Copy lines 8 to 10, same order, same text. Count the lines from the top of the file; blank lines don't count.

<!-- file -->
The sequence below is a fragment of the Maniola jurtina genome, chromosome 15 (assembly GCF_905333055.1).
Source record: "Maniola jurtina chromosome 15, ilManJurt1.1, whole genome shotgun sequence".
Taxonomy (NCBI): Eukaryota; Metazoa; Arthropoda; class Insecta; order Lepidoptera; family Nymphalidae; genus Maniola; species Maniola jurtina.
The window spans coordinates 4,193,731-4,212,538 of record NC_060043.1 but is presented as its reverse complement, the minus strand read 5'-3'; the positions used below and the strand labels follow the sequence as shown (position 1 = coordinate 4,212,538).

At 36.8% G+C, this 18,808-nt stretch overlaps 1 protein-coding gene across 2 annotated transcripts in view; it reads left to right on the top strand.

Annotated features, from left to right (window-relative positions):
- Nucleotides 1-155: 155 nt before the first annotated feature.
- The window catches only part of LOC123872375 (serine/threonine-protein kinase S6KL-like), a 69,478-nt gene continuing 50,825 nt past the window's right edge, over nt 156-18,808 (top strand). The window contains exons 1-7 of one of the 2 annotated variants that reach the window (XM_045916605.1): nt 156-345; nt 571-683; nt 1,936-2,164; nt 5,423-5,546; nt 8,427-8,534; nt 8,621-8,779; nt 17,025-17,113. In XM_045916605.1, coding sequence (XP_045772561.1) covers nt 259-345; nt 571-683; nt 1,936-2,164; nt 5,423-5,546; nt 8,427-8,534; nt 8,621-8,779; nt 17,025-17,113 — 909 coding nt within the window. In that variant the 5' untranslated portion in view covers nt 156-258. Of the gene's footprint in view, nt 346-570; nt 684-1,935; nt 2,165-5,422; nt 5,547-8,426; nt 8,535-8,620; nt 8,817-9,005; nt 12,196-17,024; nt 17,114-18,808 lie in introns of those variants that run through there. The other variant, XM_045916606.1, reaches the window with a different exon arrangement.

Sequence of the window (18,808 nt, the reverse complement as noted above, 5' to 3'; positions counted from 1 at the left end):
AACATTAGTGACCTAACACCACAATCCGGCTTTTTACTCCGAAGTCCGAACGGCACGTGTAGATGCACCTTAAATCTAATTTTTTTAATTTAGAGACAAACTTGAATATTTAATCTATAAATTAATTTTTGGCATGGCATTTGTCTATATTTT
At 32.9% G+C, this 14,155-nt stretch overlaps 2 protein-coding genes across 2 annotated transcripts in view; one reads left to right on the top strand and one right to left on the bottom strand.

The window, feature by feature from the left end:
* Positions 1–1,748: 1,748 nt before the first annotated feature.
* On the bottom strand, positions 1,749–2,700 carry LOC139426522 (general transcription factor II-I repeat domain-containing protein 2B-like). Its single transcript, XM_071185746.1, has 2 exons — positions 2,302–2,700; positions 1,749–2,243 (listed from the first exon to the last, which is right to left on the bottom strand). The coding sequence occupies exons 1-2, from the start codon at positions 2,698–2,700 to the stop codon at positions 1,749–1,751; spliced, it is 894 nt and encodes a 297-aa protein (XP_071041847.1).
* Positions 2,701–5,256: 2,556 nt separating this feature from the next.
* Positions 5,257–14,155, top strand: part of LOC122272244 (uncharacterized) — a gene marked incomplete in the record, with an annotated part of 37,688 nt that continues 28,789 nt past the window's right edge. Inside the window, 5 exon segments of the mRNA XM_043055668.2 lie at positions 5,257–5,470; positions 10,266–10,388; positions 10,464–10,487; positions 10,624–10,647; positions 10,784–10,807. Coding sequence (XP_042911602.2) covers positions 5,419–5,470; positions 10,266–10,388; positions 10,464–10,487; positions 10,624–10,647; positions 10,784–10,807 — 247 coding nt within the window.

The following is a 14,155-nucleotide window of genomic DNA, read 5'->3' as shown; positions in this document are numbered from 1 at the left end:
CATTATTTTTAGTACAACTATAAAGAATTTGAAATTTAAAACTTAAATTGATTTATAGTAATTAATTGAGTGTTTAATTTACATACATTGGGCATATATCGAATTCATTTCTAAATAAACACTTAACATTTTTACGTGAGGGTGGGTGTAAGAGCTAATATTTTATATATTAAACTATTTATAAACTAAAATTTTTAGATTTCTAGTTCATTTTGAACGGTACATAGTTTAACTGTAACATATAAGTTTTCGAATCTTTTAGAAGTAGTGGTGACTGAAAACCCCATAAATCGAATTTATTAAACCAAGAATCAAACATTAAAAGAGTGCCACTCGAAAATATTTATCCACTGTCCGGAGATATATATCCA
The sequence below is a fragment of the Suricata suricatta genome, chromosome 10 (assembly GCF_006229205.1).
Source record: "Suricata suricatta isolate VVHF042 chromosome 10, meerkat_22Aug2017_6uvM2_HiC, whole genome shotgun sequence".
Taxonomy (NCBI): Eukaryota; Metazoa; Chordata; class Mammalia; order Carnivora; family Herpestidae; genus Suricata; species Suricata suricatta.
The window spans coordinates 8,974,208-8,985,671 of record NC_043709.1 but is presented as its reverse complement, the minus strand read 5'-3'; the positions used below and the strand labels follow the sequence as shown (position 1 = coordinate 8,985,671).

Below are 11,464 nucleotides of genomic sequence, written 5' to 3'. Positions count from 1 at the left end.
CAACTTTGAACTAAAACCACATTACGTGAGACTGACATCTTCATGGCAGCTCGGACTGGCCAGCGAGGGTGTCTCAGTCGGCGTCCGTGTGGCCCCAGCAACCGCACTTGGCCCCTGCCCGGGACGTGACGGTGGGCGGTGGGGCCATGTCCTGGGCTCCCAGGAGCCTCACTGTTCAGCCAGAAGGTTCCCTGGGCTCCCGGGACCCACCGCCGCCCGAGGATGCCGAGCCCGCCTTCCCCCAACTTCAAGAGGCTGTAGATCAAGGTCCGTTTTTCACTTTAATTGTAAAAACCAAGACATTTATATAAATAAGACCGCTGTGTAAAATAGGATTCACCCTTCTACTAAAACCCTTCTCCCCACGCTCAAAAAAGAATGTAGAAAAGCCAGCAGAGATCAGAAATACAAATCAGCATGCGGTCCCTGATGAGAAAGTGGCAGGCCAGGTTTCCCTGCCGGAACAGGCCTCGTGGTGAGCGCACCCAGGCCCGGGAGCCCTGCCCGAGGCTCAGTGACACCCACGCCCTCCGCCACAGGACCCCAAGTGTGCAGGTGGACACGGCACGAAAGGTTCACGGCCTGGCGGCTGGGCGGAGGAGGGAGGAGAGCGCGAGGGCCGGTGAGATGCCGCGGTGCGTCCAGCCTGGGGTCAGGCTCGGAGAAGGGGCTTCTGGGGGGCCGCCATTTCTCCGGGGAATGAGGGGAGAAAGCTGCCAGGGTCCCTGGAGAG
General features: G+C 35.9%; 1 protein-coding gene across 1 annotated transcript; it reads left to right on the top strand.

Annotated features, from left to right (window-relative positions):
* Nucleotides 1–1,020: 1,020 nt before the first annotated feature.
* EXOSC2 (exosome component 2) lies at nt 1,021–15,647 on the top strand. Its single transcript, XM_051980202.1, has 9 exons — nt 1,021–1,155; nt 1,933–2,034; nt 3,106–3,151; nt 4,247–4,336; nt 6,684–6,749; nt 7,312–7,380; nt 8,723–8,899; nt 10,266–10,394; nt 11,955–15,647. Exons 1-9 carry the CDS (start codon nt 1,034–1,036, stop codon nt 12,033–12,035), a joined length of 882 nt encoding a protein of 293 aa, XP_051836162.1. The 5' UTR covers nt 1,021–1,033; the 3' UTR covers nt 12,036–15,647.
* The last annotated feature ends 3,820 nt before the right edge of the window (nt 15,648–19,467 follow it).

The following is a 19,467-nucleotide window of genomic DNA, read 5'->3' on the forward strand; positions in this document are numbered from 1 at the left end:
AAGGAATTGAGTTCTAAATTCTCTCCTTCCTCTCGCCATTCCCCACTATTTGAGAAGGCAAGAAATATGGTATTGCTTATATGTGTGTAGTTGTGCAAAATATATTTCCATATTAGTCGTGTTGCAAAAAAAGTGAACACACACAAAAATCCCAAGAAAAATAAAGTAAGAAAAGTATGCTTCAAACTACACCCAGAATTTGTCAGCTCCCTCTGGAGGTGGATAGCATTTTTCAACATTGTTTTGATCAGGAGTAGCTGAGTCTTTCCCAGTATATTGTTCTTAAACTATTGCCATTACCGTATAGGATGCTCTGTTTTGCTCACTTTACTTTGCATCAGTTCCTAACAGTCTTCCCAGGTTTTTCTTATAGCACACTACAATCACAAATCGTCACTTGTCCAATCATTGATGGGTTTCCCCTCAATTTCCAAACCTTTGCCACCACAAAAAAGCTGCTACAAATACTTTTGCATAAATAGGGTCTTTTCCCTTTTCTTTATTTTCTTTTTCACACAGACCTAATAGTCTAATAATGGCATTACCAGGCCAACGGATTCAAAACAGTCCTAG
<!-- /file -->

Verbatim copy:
- The window catches only part of LOC123872375 (serine/threonine-protein kinase S6KL-like), a 69,478-nt gene continuing 50,825 nt past the window's right edge, over nt 156-18,808 (top strand). The window contains exons 1-7 of one of the 2 annotated variants that reach the window (XM_045916605.1): nt 156-345; nt 571-683; nt 1,936-2,164; nt 5,423-5,546; nt 8,427-8,534; nt 8,621-8,779; nt 17,025-17,113. In XM_045916605.1, coding sequence (XP_045772561.1) covers nt 259-345; nt 571-683; nt 1,936-2,164; nt 5,423-5,546; nt 8,427-8,534; nt 8,621-8,779; nt 17,025-17,113 — 909 coding nt within the window. In that variant the 5' untranslated portion in view covers nt 156-258. Of the gene's footprint in view, nt 346-570; nt 684-1,935; nt 2,165-5,422; nt 5,547-8,426; nt 8,535-8,620; nt 8,817-9,005; nt 12,196-17,024; nt 17,114-18,808 lie in introns of those variants that run through there. The other variant, XM_045916606.1, reaches the window with a different exon arrangement.

Sequence of the window (18,808 nt, the reverse complement as noted above, 5' to 3'; positions counted from 1 at the left end):
AACATTAGTGACCTAACACCACAATCCGGCTTTTTACTCCGAAGTCCGAACGGCACGTGTAGATGCACCTTAAATCTAATTTTTTTAATTTAGAGACAAACTTGAATATTTAATCTATAAATTAATTTTTGGCATGGCATTTGTCTATATTTT